1. Find a Friendly, Knowledgeable Gun Shop
When you go to purchase your first concealed carry handgun, you may find yourself feeling nervous and out of your element at the gun shop. If this sounds familiar, I promise, we’ve all been there and done that. Know that this is where the value of a truly concerned and dedicated professional can shine through, and that would be the gun shop sales person from whom you decide to buy your first gun.
The salesman’s role is to explain to you, in terms you can comprehend and with no condescension, the varieties of handguns available and how they operate. An ethical gun salesperson or firearms instructor wants to see you on a regular basis and keep you as a customer. An ethical professional will also never push you into buying a particular product and should work to keep you, as a first-time buyer, resist being seduced into believing that cute, sleek, shiny, or complicated makes for a better defensive weapon. Rather, a good salesperson will help you make a truly informed choice, and they stay updated on quality products on the market.
2. Try Before You Buy
I suggest that, when shopping for a defensive handgun, you find a range facility that will let you rent different handguns, as well as offering basic handgun, personal protection, and concealed carry classes taught by qualified, certified instructors. In such a customer-friendly environment, you can best determine which type of handgun will best suit your particular needs.
As you begin to shop, you first need to educate yourself by gathering information about the different handgun types, makes, and models available. Then, compile a list of your objectives based on your own personal attributes and needs, so that you can make an informed and personally appropriate selection. No one handgun is perfect for everyone or every situation.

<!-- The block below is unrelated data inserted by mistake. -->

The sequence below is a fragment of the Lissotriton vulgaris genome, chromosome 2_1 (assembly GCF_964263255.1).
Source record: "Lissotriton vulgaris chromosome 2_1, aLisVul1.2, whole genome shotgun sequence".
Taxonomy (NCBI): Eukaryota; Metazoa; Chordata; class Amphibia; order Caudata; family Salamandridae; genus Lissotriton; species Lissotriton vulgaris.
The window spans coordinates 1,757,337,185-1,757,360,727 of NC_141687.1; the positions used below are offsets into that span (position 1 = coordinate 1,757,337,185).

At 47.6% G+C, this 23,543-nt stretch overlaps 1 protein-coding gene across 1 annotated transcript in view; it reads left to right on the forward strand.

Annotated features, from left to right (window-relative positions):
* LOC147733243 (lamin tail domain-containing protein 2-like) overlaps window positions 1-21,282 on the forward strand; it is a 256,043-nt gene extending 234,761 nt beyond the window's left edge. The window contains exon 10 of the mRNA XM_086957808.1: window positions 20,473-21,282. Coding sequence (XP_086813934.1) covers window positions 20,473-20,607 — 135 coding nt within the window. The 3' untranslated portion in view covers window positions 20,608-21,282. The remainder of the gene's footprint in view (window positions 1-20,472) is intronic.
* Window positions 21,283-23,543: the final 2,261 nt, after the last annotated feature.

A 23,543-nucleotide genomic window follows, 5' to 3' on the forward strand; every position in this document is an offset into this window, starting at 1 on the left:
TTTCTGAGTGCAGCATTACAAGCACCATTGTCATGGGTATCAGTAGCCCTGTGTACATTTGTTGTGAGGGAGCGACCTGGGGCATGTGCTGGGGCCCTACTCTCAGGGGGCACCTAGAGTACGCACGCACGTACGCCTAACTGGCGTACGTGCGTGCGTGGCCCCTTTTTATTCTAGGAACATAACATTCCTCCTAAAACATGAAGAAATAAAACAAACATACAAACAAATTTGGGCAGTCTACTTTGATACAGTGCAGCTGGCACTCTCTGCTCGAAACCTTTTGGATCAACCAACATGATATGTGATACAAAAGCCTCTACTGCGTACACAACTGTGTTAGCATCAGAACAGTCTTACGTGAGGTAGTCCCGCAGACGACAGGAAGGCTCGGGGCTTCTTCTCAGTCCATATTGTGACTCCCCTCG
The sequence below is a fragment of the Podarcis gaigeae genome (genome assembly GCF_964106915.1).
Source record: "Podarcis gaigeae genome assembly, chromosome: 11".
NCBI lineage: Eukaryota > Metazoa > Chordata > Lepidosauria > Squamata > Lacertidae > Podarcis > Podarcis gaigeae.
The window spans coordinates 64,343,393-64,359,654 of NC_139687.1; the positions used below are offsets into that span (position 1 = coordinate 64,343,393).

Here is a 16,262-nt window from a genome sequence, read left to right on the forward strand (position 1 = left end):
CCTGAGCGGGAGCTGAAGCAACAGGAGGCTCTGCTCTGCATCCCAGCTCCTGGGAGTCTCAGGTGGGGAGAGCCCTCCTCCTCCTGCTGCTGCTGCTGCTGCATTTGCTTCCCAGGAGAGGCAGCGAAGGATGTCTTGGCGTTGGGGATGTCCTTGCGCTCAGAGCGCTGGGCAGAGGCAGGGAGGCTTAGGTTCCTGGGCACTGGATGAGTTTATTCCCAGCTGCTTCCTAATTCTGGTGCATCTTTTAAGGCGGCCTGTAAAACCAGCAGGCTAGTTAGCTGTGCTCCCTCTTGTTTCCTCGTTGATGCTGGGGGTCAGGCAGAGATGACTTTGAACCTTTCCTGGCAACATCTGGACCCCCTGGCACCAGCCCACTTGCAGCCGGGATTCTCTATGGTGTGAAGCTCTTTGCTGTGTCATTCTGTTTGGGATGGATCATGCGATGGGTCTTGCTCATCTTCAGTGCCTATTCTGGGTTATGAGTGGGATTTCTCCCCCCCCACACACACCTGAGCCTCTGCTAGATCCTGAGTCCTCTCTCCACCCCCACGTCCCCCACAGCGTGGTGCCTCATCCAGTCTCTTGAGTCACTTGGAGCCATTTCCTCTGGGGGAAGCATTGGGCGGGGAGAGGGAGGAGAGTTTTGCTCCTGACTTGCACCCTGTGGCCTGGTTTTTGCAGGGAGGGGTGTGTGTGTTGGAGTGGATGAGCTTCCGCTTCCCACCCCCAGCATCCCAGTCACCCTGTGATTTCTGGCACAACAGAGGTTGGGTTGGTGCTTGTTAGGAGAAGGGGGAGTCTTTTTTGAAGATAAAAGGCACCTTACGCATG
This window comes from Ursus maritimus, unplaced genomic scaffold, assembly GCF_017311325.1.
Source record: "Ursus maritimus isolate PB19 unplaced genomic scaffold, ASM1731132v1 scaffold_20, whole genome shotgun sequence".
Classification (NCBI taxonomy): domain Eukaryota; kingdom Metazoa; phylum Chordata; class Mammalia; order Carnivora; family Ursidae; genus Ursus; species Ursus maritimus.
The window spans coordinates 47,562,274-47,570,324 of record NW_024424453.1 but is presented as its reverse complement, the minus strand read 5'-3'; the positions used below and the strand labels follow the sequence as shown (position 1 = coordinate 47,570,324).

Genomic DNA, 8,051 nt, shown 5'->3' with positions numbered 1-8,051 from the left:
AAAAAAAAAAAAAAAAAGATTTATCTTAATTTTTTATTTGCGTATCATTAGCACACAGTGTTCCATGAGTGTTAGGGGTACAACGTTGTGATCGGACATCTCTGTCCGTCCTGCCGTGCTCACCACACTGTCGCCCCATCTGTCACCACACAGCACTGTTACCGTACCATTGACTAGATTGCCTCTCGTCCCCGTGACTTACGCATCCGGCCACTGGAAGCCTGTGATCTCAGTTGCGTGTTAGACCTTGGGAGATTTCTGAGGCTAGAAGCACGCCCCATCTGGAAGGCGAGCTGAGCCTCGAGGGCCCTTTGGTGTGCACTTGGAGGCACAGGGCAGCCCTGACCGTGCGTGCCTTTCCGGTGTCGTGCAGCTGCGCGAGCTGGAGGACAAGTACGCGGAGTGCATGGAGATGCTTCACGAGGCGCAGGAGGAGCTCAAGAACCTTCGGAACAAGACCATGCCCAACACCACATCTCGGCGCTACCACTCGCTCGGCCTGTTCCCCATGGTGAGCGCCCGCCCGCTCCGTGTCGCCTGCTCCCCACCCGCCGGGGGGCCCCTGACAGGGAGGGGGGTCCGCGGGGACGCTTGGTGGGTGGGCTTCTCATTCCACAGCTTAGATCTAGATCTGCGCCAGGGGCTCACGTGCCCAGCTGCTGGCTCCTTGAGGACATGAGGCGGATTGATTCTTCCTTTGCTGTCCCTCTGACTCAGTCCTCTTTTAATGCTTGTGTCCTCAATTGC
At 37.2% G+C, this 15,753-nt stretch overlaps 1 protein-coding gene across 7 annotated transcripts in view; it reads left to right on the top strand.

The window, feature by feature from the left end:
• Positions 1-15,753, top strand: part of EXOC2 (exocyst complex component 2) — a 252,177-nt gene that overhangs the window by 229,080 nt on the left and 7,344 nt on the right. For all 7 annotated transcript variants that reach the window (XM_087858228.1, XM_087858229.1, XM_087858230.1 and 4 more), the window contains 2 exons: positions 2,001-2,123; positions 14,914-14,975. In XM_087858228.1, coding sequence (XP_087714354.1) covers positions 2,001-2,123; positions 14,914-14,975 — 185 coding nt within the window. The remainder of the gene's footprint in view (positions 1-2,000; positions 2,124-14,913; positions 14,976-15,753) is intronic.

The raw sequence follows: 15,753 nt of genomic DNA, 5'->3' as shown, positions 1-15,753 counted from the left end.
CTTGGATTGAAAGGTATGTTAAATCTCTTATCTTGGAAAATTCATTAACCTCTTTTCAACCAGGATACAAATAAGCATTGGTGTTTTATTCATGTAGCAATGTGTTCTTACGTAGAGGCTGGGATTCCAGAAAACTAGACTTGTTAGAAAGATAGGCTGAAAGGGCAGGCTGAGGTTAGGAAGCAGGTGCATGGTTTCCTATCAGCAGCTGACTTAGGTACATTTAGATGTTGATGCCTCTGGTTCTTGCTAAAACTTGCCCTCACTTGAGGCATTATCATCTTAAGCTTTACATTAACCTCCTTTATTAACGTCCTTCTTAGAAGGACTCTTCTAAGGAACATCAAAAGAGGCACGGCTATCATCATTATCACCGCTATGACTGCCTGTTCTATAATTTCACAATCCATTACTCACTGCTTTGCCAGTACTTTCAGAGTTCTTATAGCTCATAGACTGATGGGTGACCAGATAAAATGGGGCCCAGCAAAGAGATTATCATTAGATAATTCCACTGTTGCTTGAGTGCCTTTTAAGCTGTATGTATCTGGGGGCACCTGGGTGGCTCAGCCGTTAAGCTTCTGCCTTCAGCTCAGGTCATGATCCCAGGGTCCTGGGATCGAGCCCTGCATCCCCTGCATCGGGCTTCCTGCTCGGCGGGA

3. Know the Attributes of Good Carry Gun
Think light and thin, which equates to carrying comfortably. Also, think about how you dress. Will the gun be easy to conceal with your normal, every-day wardrobe? You may want to try before you buy. A customer-friendly gun shop will permit you to hold a handgun you are considering and maybe even try it out in a holster on your hip to see if it is the right type for you to carry.
4. Insist on Reliability
While the above criteria are important, we mustn’t sacrifice reliability and durability in a carry gun. Remember, if you are going to carry your handgun everyday and practice with it, it must hold up!
5. Find a Good Fit
In choosing your carry handgun, you must judge as to whether each option provides a good fit for your hands. Does it point naturally? Is your trigger finger comfortably able to reach the trigger without your having to distort your proper grip? Unless the gun is a point-and-shoot gun, are the sights usable? Can you see the front sight clearly with your corrective lenses on?
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About the Author: Bruce N. Eimer, Ph.D. is a noted psychologist with a dedication to teaching skills for staying armed and alive. He is the author of Armed: The Essential Guide to Concealed Carry, a book regarded as the thinking gun owner’s bible.
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